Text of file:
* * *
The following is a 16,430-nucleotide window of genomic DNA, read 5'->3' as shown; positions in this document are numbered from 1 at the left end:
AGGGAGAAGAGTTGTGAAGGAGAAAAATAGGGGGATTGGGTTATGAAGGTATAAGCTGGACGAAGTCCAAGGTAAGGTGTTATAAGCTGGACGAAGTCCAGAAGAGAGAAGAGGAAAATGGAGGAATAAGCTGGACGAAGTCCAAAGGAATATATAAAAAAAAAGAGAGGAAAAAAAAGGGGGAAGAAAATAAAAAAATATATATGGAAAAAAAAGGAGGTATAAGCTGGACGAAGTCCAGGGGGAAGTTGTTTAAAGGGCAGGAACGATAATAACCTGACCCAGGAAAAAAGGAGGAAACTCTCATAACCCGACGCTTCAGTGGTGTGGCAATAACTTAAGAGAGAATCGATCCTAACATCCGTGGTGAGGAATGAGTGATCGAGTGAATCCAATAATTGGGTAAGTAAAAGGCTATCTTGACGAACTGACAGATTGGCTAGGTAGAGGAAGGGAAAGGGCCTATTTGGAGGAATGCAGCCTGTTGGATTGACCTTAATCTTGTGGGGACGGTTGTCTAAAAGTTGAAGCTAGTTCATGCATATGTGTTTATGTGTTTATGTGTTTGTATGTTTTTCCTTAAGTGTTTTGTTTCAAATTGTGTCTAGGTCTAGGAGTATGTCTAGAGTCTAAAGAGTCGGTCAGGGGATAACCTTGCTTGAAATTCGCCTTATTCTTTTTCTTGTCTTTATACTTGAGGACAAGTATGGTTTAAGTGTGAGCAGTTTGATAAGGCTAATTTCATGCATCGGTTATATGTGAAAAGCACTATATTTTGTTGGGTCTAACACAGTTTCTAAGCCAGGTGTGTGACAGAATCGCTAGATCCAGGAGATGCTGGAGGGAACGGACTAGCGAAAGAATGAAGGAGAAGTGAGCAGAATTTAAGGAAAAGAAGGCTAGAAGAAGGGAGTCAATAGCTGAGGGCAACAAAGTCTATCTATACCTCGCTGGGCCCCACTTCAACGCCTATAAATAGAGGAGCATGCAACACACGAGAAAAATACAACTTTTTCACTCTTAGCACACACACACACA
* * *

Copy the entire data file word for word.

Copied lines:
The following is a 16,430-nucleotide window of genomic DNA, read 5'->3' as shown; positions in this document are numbered from 1 at the left end:
AGGGAGAAGAGTTGTGAAGGAGAAAAATAGGGGGATTGGGTTATGAAGGTATAAGCTGGACGAAGTCCAAGGTAAGGTGTTATAAGCTGGACGAAGTCCAGAAGAGAGAAGAGGAAAATGGAGGAATAAGCTGGACGAAGTCCAAAGGAATATATAAAAAAAAAGAGAGGAAAAAAAAGGGGGAAGAAAATAAAAAAATATATATGGAAAAAAAAGGAGGTATAAGCTGGACGAAGTCCAGGGGGAAGTTGTTTAAAGGGCAGGAACGATAATAACCTGACCCAGGAAAAAAGGAGGAAACTCTCATAACCCGACGCTTCAGTGGTGTGGCAATAACTTAAGAGAGAATCGATCCTAACATCCGTGGTGAGGAATGAGTGATCGAGTGAATCCAATAATTGGGTAAGTAAAAGGCTATCTTGACGAACTGACAGATTGGCTAGGTAGAGGAAGGGAAAGGGCCTATTTGGAGGAATGCAGCCTGTTGGATTGACCTTAATCTTGTGGGGACGGTTGTCTAAAAGTTGAAGCTAGTTCATGCATATGTGTTTATGTGTTTATGTGTTTGTATGTTTTTCCTTAAGTGTTTTGTTTCAAATTGTGTCTAGGTCTAGGAGTATGTCTAGAGTCTAAAGAGTCGGTCAGGGGATAACCTTGCTTGAAATTCGCCTTATTCTTTTTCTTGTCTTTATACTTGAGGACAAGTATGGTTTAAGTGTGAGCAGTTTGATAAGGCTAATTTCATGCATCGGTTATATGTGAAAAGCACTATATTTTGTTGGGTCTAACACAGTTTCTAAGCCAGGTGTGTGACAGAATCGCTAGATCCAGGAGATGCTGGAGGGAACGGACTAGCGAAAGAATGAAGGAGAAGTGAGCAGAATTTAAGGAAAAGAAGGCTAGAAGAAGGGAGTCAATAGCTGAGGGCAACAAAGTCTATCTATACCTCGCTGGGCCCCACTTCAACGCCTATAAATAGAGGAGCATGCAACACACGAGAAAAATACAACTTTTTCACTCTTAGCACACACACACACA